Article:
For any graduate taking their first steps onto the career ladder, student loan repayments loom large. Chances are you’ll be earning over £15,000 in your first job, which means that every month you’ll be paying out 9% of anything you receive above this.
However, graduates worrying about rising living costs and squeezes on salaries may be happy to hear that the government are looking to change loan repayment schemes so that graduates pay less over a longer period of time.
In a study by the BBC, the highest student loan owed in the UK by any one person currently stands at £66,150. Ouch. For any graduate who’s done a longer period of study than the standard 3 years, this may not be a surprise. And this is only set to get worse as an increasing number of universities announce that yes, they will be charging the maximum £9,000 in tuition fees. Think yourselves lucky if you’ve already graduated! Saying that, graduate workers are looking at many, many, many years of losing a hefty chunk of their salary to the student loans company each payday.
New repayment proposals
With the economy only just starting to recover and yet more uncertainty forecast, the Government has decided to get rid of the £15,000 threshold and instead slowly increase it between 2012 and 2016 to £21,000. However, critics of the new repayment proposals have complained that, with interest thrown in, a student borrowing £39,000 to cover a three-year course will end up paying £83,000 in slower instalments. Although, it should be noted that the loan is written off after 30 years. Bonus!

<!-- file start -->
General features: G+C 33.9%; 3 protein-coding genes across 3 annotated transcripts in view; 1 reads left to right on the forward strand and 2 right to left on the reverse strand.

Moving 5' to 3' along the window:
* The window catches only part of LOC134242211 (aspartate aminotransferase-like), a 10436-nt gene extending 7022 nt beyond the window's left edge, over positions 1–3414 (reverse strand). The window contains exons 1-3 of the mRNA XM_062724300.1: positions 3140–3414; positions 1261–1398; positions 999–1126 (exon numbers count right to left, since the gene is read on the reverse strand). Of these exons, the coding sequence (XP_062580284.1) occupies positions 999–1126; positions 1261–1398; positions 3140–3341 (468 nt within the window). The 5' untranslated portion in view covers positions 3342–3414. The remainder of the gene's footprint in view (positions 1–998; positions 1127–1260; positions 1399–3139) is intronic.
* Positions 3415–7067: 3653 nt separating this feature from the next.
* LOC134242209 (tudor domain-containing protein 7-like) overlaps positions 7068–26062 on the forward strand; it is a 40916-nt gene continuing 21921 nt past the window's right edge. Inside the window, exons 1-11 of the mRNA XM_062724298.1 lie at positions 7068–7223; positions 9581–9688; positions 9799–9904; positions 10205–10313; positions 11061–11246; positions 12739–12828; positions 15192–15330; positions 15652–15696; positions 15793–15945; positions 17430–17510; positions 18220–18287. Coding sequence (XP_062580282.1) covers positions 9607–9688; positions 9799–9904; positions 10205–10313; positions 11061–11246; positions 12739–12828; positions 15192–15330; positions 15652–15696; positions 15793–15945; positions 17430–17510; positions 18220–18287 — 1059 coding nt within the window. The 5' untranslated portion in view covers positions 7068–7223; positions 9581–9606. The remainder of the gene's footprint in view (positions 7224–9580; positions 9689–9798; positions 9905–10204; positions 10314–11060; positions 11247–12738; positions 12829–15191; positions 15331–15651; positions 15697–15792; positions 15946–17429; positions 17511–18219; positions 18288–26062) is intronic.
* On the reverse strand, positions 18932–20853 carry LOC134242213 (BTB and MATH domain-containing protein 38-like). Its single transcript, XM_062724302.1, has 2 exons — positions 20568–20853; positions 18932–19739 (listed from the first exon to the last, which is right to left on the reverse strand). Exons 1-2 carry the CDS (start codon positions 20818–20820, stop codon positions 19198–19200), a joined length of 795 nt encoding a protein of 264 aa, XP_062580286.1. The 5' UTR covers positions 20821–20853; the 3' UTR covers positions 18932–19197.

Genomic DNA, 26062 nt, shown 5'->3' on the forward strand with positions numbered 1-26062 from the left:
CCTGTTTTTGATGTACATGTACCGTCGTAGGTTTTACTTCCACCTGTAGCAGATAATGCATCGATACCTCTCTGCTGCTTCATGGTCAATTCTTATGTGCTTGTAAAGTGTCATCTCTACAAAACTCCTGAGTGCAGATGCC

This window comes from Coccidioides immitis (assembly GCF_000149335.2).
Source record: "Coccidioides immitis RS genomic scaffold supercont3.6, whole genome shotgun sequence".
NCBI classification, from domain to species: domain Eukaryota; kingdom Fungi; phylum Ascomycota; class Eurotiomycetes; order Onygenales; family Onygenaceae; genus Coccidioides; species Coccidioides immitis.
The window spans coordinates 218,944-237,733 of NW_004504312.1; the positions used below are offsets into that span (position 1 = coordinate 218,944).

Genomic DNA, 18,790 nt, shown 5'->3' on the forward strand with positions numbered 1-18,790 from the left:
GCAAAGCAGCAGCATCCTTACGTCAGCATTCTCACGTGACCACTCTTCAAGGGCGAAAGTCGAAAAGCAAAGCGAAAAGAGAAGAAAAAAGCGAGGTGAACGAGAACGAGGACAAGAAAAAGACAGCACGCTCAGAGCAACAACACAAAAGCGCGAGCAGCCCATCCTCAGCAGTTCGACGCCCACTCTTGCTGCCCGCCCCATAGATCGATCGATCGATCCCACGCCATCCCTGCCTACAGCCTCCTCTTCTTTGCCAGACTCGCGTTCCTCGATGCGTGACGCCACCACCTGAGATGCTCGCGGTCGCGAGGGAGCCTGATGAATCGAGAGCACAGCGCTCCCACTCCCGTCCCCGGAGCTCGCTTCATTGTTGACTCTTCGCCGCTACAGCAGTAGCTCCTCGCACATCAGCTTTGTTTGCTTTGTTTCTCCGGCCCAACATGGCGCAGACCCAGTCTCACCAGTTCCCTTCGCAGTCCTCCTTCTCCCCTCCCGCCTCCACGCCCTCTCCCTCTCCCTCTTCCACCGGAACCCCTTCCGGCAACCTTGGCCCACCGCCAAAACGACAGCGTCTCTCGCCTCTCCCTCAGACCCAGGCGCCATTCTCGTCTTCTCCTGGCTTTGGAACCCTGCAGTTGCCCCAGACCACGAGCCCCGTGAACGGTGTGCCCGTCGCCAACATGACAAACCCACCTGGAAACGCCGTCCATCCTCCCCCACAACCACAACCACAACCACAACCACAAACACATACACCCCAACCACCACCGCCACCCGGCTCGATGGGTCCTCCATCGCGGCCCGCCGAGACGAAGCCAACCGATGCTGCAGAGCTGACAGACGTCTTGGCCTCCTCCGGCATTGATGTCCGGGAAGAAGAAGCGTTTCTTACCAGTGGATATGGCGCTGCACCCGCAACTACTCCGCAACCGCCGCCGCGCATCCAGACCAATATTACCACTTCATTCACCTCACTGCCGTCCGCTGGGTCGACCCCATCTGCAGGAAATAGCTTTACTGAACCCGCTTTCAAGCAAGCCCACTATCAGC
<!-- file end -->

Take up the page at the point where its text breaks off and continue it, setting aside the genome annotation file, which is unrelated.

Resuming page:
If you’re worried – or indeed angered – by this news then take a moment to look at the positives. If you check out the totaljobs.com salary checker for graduate salaries and trainee salaries you’ll see that many fall below the £21,000 threshold so you’ll have a bit of a break before you have to start budgeting in repayments. Also, even after you start earning more than the allowance, your repayments will start off fairly small. With inflation up, cost of living soaring and companies tightening their belts on salaries, it can be tough making ends meet and this could help you. Also, if you do end up making a lot of money, or coming into money (come on lottery numbers!), then you can always pay your loan off early.
Don't let it get you down
The main thing is to stay positive in your job search and try to concentrate on getting the best job for you. There are plenty of jobs out there and many companies are investing in graduates, with some big businesses even offering incentive schemes to attract graduate talent, such as paying off their student loans for them. You never know – you may not even have to think about student loan repayments if you’re lucky enough to get involved in such a scheme.
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